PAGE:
x Abu Dhabi, UAESaturday 22 July 2017

Vaccination gets under parents' skin

The brouhaha over childhood vaccines has got a lot of people on TV but is has yet to solve any problem for parents.

A quick shot in each chubby thigh and a cocktail of illnesses is coursing through Astrid's veins. The first syringe is Infanrix hexa, a vaccine against diphtheria, tetanus, whooping cough, hepatitis B, polio and Haemophilus influenzae type b (Hib). The second is Prevenar, which inoculates against seven types of Streptococcus pneumoniae bacteria. Midway through, Astrid starts to cry, but being pinned down is more distressing than the needle pricks. She cheers up as soon as I pick her up.

On the way out, we walk past a boy wearing a surgical mask. He is about six years old. The mask is too big for him and it sags off his face. Glancing around the waiting room, I notice a handful of other masked faces - young and old - staring glumly ahead. We shuffle in to the lift and wait tight-lipped for the doors to reopen. When we finally spill out on to the street, we breathe deeply. Back at home, Astrid sleeps for most of the afternoon. It is the deep slumber of the unwell, a sign of a body battling diseases. When she wakes up I give her some Calpol, the strawberry syrup painkiller and childhood panacea. Overnight, she is hot and clammy. Her temperature increases by perhaps a degree or two, but by morning she is back to normal, except for one important difference: her chances of being maimed or killed by myriad diseases have been drastically reduced.

There is something humbling about our slim distance from a host of pandemics. Two generations ago, polio was crippling thousands and diphtheria was killing thousands more. For this reason alone, it is a blessing, I feel, to be born in this century not the last. Yet vaccinations are far from cut and dried. The MMR vaccine in the UK was linked to autism in the 1990s, although the claim has since been disproved. A recent article in Wired magazine details how a movement questioning the routine vaccination of children has developed in the United States in recent years. Fuelled by mistrust of large pharmaceutical companies and buoyed by endorsements from famous people such as the actor Jim Carrey, parents are rejecting various vaccinations for their children. As a result, in parts of the United States, some children's diseases are reaching levels not seen since vaccines were introduced.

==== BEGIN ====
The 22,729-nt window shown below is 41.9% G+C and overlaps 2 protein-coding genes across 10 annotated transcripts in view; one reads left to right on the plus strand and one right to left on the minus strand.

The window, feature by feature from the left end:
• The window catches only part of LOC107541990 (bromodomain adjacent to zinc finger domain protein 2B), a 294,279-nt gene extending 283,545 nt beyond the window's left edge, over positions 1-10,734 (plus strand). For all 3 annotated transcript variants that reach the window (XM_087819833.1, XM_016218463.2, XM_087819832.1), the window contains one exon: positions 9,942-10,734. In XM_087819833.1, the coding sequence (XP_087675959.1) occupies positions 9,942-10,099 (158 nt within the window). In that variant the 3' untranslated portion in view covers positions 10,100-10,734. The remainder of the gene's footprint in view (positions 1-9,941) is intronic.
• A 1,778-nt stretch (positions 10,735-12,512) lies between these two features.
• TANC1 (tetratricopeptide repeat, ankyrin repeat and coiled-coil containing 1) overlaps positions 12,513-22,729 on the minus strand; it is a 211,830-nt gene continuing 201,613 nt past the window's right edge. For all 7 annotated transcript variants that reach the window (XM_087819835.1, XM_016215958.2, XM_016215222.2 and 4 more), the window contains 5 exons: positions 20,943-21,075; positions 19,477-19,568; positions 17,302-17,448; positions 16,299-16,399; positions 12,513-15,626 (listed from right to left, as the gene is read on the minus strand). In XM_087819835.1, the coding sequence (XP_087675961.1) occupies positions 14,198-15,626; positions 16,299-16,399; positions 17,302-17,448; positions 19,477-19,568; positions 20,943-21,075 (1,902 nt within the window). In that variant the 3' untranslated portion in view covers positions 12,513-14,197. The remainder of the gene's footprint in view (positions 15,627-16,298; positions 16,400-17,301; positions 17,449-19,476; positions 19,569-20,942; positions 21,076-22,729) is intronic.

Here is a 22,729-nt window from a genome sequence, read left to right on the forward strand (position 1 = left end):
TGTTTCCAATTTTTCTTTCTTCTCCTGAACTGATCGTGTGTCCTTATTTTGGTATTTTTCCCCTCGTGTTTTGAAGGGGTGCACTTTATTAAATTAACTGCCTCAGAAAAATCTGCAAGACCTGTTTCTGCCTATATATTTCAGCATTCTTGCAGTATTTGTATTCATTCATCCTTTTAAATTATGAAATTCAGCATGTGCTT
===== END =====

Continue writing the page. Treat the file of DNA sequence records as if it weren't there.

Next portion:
This campaign has gathered momentum through fear and misunderstanding. I know because it has happened to me. One vaccine Astrid did not have on her most recent hospital visit was against the rotavirus. The doctor said it was "optional". Optional belongs in fast-food restaurants and car showrooms. It is not a good term to use in hospitals. We held off on the optional vaccine, at least until we could do some research.

When short of time, research means Google. You can find the answer to any question on the internet. It is a cornucopia of information. In fact, you can find lots of answers to the same question on the internet. It vents free opinions. It provides a forum for democratic, even at times anarchic, comment. In many cases, this is a good thing. One exception is medicine. A few hours surfing the web cannot replace 11 sleepless years of study, a white coat and a stethoscope.

After an evening online reading about the rotavirus vaccine, I am drowning in conflicting opinions. I am medically stumped. I am plagued by information and paralysed by jabbering voices. In the end, it comes down to risk, I suppose. Like asking a passenger to land an aeroplane, calling upon parents to decide which vaccines to give their children is risky. It might work out, but it is better left to the professionals.

I pop my head around the door jamb and say "peek-a-boo". I smile and Astrid giggles hysterically. It is the 10th time today and just as fun as the first. This game works on surprise, but until recently I did not comprehend quite why it worked or the scale of the awe. Until eight or nine months old, babies do not understand what is called object permanence. In other words, they do not realise that people are still there even though they cannot see them.

When I spring into view, it is more than a small and simple movement. It is as if I have conjured myself back into existence. For the next couple of months at least, out of sight is literally out of mind for Astrid.